There are *always* factors outside of your control which can prevent your being able to work. Thing is, if you're in a business environment using CC software, there's no reason you would be locked out of your software. Once you've logged in, there is a grace period of "up to one month + 99 days" for individual licenses, or "up to 2 months + 99 days" for team licenses bought through resellers. If you're using it so rarely that you don't use it within that period, then you are not really someone who screams "spend £600 a year" on software...

As I said, FUD. Fear, uncertainty and doubt, based on perceptions that make little sense.

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localzuk
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Re: I need to get this to my client right away.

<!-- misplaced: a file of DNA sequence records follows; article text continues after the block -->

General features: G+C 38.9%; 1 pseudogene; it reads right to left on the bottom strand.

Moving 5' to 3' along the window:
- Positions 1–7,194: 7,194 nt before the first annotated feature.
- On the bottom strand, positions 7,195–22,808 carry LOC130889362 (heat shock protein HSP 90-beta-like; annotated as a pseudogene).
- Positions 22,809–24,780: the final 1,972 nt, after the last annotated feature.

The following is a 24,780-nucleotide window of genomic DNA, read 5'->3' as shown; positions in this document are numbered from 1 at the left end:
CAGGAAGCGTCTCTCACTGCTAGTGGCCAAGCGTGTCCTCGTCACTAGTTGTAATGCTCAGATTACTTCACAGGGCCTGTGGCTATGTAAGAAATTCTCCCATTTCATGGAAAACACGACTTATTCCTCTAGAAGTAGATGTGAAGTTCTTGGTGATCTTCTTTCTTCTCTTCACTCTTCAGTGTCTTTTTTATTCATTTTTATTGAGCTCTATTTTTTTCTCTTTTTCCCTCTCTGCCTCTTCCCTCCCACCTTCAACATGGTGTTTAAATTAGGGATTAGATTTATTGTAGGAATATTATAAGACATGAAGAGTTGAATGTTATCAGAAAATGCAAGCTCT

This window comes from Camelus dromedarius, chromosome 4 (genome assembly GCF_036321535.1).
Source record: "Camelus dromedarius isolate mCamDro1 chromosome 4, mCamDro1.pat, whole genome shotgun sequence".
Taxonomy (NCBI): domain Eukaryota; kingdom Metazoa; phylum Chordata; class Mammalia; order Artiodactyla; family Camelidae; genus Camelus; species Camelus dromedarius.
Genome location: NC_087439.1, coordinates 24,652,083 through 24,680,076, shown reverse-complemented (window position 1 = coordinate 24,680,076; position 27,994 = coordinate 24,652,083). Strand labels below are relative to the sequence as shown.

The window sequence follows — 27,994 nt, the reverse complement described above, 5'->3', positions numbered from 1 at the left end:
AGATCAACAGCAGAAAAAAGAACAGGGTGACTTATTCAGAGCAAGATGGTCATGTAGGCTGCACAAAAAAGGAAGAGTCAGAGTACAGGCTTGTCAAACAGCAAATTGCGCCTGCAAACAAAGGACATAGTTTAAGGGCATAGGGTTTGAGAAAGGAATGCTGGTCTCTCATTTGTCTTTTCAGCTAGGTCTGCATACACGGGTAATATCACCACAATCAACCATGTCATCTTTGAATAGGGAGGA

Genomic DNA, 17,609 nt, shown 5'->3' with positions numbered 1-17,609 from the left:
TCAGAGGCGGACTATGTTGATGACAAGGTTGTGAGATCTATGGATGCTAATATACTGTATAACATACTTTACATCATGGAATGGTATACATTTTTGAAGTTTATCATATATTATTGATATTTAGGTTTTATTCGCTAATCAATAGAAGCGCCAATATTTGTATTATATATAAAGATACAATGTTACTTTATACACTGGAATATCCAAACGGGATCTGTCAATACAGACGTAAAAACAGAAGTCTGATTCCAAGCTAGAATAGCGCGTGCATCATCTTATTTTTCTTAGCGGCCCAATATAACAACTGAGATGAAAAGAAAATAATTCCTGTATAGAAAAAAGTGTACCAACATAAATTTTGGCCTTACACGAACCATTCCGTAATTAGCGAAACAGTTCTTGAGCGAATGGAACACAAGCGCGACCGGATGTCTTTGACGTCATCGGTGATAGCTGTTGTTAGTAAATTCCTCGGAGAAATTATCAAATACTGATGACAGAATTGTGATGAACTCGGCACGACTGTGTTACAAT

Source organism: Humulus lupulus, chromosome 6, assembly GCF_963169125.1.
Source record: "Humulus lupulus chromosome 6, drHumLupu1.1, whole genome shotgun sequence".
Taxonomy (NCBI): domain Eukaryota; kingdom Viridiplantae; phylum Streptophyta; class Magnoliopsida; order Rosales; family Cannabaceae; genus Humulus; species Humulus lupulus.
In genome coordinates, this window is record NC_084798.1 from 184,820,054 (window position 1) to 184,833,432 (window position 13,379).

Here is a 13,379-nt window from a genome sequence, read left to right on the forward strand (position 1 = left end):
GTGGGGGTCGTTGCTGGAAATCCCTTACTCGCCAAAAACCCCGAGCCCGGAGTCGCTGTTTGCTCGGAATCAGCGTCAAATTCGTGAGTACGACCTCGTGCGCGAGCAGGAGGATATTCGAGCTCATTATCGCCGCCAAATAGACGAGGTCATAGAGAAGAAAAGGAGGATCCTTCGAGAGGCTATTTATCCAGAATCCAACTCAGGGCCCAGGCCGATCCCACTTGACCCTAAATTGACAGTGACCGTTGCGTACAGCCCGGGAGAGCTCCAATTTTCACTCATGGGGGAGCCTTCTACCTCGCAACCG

That is pretty much FUD.

I have been a subscriber to Adobe CC for almost a year now, and have never been denied access to the installed programs because of server downtime or new updates. Sure, this is theoretically possible, but so are many other things that don't happen all the time.

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Microsoft challenges US gov over attempts to search overseas data

localzuk
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Re: Why Not

"Ah, but here we touch the rather insiduous part of US law, and the surrounding politics. First off, US law doesn't care one iota that it gets you in trouble abroad. As far as US law is concerned, the rest of the planet doesn't exit so making you do something that is a crime abroad is not their problem (Gitmo is a good example of "not on our soil" excuses, but I'm drifting off topic)."

Not completely true. The USA is a signatory to a long list of international treaties, which mean they have to respect the laws of other countries/areas, else those areas will themselves ignore the laws of the USA. International relations are a balancing act, and the USA knows this.

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localzuk
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Re: Why Not